John says that in the end, there will be no hunger, no thirst, no pain, and no suffering because God will be our shepherd who will guide us to springs of the water of life, and God will wipe every tear from our eyes.

The tree was scorched, burnt to a crisp,
black and barren and hushed.

But the tree did not die,
it was gloriously transformed

because the Holy One is a God of resurrection
who continually gives birth to new life.

May you one day peer through the gossamer veil
and behold the beautiful surprise.


  1. Betsy Malloy, "California Redwood Forests," Tripsavvy.com, updated November 12, 2018.
  2. Omid Safi, "The Tree Did Not Die," OnBeing.org, February 28, 2018.
  3. Ibid.
  4. Ibid
  5. I cannot remember to whom I should credit this statement.


Prayers of the People

Loving and Faithful God, like an excited father who races down the road to welcome home his wayward son,1 and like a mother hen who gathers her chicks under her wings,2 you are like a trustworthy parent who cares for each of her children.

On this day, when we celebrate mothers, we are deeply grateful that you are like our mothers who nurtured us and unselfishly raised us.
     You are the creative energy that makes life possible;
     you love us and seek the best for us;
     you forgive us when we fail to extend kindness and respect;
     and you challenge us to become a more Christ-like person.

Gracious God,
     we rejoice with those who have given birth to, or adopted a child this year, and we weep with those who have lost a child.
     We pray for those who are expecting a child that they may be healthy and receive the proper emotional, physical, and spiritual care.
     We pray for those unable to have a child, that they may bear the distress of unfilled dreams and discover other opportunities to form bonds with children.
     We pray for those who have been cut off from their children that they may have an empathetic friend who will carry part of the burden.
     We pray for those who were abused by their mother, that they may discover loving relationships that help to erase the scars inflicted by a disturbed soul.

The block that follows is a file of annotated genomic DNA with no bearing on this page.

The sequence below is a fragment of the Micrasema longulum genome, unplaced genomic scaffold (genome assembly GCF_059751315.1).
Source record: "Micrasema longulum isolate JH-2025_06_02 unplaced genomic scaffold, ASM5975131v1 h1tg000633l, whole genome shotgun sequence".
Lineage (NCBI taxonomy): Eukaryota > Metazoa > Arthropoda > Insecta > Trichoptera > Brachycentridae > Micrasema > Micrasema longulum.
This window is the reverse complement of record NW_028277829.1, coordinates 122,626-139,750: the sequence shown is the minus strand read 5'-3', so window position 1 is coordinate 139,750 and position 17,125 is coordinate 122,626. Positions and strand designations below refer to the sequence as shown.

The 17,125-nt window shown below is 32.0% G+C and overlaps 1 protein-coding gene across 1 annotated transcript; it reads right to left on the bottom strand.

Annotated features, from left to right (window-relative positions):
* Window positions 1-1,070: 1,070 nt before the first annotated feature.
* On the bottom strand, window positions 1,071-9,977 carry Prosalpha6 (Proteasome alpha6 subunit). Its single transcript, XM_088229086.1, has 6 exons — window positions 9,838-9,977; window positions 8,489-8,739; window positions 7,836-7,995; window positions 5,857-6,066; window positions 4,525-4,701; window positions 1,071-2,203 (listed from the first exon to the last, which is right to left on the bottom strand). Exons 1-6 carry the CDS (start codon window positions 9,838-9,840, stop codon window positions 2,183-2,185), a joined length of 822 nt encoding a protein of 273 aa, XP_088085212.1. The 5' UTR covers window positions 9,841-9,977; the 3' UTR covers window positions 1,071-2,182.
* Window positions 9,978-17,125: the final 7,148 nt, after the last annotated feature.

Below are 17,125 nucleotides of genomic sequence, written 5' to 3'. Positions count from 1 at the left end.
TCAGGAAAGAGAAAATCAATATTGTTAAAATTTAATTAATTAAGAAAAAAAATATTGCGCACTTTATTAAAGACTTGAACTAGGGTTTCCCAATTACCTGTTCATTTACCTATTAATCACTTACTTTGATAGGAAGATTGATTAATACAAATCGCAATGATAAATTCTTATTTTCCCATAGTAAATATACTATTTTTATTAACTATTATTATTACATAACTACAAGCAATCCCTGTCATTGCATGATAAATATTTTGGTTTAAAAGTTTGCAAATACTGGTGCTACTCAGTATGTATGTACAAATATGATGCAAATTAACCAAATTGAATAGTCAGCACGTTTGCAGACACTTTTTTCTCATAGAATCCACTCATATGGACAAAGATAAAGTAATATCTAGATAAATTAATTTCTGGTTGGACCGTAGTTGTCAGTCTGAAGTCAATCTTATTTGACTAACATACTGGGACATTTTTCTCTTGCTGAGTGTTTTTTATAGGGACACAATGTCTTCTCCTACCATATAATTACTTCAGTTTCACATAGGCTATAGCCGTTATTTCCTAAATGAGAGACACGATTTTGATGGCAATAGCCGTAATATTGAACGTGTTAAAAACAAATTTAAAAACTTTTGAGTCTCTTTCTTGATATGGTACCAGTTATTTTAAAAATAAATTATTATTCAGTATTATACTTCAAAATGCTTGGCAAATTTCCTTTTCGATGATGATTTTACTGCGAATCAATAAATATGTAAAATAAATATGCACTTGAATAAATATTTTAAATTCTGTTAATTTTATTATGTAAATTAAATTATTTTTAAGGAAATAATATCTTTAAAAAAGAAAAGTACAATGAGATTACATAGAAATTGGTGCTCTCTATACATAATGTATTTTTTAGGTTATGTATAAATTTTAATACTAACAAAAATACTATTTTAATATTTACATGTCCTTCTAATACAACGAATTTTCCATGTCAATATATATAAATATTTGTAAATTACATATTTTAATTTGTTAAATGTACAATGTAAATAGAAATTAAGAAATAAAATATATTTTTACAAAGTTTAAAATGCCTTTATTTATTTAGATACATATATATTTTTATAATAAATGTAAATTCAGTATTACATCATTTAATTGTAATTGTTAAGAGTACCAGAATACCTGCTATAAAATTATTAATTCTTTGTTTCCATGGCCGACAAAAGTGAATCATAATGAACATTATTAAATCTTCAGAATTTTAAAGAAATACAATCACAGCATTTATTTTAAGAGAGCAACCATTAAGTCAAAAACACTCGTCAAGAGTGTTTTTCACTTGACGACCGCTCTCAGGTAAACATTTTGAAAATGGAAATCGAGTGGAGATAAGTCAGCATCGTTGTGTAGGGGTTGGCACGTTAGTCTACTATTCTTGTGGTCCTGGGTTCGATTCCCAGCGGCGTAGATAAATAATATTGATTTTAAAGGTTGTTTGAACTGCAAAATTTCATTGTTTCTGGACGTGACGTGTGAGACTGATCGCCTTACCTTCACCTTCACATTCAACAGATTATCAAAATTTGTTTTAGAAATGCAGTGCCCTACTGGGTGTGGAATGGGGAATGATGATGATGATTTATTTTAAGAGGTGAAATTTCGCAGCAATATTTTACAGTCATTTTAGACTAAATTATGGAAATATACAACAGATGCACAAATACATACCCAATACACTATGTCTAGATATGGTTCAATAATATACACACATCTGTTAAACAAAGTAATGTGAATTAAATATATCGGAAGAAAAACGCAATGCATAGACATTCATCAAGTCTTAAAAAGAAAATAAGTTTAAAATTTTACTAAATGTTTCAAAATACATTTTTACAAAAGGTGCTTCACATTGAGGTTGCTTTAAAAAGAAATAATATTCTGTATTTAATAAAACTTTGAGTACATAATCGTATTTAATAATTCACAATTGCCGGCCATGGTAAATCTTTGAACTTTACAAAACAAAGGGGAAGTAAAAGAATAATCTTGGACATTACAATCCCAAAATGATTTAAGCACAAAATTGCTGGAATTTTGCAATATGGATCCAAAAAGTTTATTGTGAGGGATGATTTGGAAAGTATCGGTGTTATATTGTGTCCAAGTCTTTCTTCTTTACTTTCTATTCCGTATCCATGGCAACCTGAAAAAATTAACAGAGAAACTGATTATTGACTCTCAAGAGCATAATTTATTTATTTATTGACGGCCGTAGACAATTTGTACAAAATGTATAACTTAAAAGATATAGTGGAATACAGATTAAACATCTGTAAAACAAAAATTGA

We pray for those who must endure unkind words and harmful gestures by their children who are immature or ill.
     We pray for those who must be both mother and father to their children.

Eternal God,
     we give thanks for stepmothers, who successfully navigate the challenging terrain they must traverse.
     We give thanks for aunts and grandmothers who generously bestow love and guidance.
     We give thanks for surrogate mothers who provide a blessing for couples.
     We give thanks for foster mothers who provide nurture, guidance, and support for children who need a capable and loving parent.
     And we give thanks for the mothers of scripture and for the lessons they teach us.

God of love, we rejoice with all mothers who enjoy beautiful bonds with their children; may they know in their souls that they are successfully fulfilling one of the most important jobs in the world by nurturing, guiding, disciplining, encouraging, and supporting the next generation. May those of us who were raised by wonderful mothers express our gratitude for a blessing that continues to grace us throughout our lives. Now, hear us as we pray the prayer Jesus taught us to pray together, saying,
     "Our Father who art in heaven..."


  1. Luke 15:20
  2. Luke 13:34